[B]anking-industry groups, including the American Bankers Association and the Financial Services Roundtable, oppose the measure, saying it would tempt students to rack up big debt that they won’t repay. “The bankruptcy system would be opened to abuse,” the industry groups said in a letter to the Senate Judiciary Committee last month.

. . .

Many college graduates are struggling keep up with their debt payments. About 27% percent of borrowers who have begun repaying their student loans are defined as delinquent, having at least one past-due student-loan account, according to the Federal Reserve Bank of New York.

As people defer or fall behind on their payments, the total amount they owe grows as interest accrues.

Tracy Paulsen, a 34-year-old lawyer from Wenham, Mass., said she recently moved in with her aunt, has put off marriage talk with her long-term boyfriend and depleted her individual retirement account—all so she can get a handle on more than $200,000 in student loans outstanding, most of which paid for law school. “It’s a noose around my neck that I see no way out of,” she said.

Ms. Paulsen has used an option to delay payment on much of her debt while the interest accrues, which has caused the total amount owed to balloon by tens of thousands of dollars. She has to start making payments within a year, and doesn’t know how she will do it.

See http://online.wsj.com/article/SB10001424052702303978104577364120264435092.html?mod=WSJ_hps_sections_careerjournal; see also http://naegeleblog.wordpress.com/2011/07/29/are-colleges-dinosaurs/#comment-1755 (“Debtors’ Prisons”)

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10 05 2012
Timothy D. Naegele

Online Education Is The Future, Period

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20 05 2012
Timothy D. Naegele

Education Will Change Radically

In response to my comments that online education is the future, one well-meaning but naïve commenter wrote:

NEVER be fooled by the idea that college education can be done online. Most basically, such study requires a great deal of self-discipline and independence—exactly what most college students nowadays DO NOT have. Most of a professor’s work involves keeping students from flunking themselves by adjusting teaching methods, assigning writing and reading it to make sure they did the reading and thought about it, etc. Most students can’t educate themselves without constant personalized feedback—and no online program will offer such constant personalized help without charging a lot of money for it. More important, you might be able to learn scientific and mathematical material from a book/screen, but learning anything remotely sophisticated in the humanities requires a constant question-answer interaction between teacher and students, as well as among students. Online material is a great supplement to classroom interaction—but a poor substitute by itself.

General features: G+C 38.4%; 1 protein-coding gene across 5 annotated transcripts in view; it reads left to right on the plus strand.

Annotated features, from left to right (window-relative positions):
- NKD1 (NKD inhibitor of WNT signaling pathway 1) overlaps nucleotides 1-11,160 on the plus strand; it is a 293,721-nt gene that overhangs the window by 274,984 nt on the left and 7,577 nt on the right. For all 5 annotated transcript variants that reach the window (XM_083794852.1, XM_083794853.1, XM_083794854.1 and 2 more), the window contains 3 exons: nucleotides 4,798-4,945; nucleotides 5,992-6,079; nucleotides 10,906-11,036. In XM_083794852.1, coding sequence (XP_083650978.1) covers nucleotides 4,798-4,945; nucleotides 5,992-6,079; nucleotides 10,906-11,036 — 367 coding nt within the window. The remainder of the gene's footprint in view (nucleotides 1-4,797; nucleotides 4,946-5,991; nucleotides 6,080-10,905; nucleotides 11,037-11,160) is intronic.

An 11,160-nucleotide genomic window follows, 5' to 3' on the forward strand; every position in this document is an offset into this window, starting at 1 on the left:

In turn, I responded:

First, economics alone is going to drive a dramatic shift to online education. More and more parents will not be able to afford a “bricks-and-mortar” college education as this decade unfolds, especially as State budgets strangle colleges and the Middle Class is decimated economically. Also, young kids are learning the Web at an ever-increasing rate. It is second nature to most of them already.

Second, a friend of mine’s wife has been teaching online for more than a decade, and doing so successfully. She is very skilled in her nursing specialty, having supervised approximately 150 nurses before she retired. Now, she is affiliated with a college in the Northeast; and there is constant interaction between her students and her. In fact, at lots of major colleges and universities, “teaching assistants” actually teach the students, not the “pampered” professors who limit their interaction with students to large lecture halls. Their work can be replaced by YouTube recordings of their lectures, to be replayed year after year.

Third, colleges and universities are not for everyone, and economics alone will dictate who attends and who does not. The truly-motivated will do so; others will drop by the wayside and not be coddled. Our education system will change dramatically and radically.

I agree with you: “[O]nline . . . study requires a great deal of self-discipline and independence—exactly what most college students nowadays DO NOT have.” They will be the losers . . . and the dropouts. Also, the “humanities” will be considered superfluous. Students will need some marketable skills, just to survive.

I served on two university boards of directors, and I will never forget being told by a PhD female biology professor that undergraduate education was not there to teach a marketable skill. This only happened in graduate schools. My response then, as it is now, was that parents cannot afford the extravagance of that lengthy educational process. This will be even more true during the rest of this decade.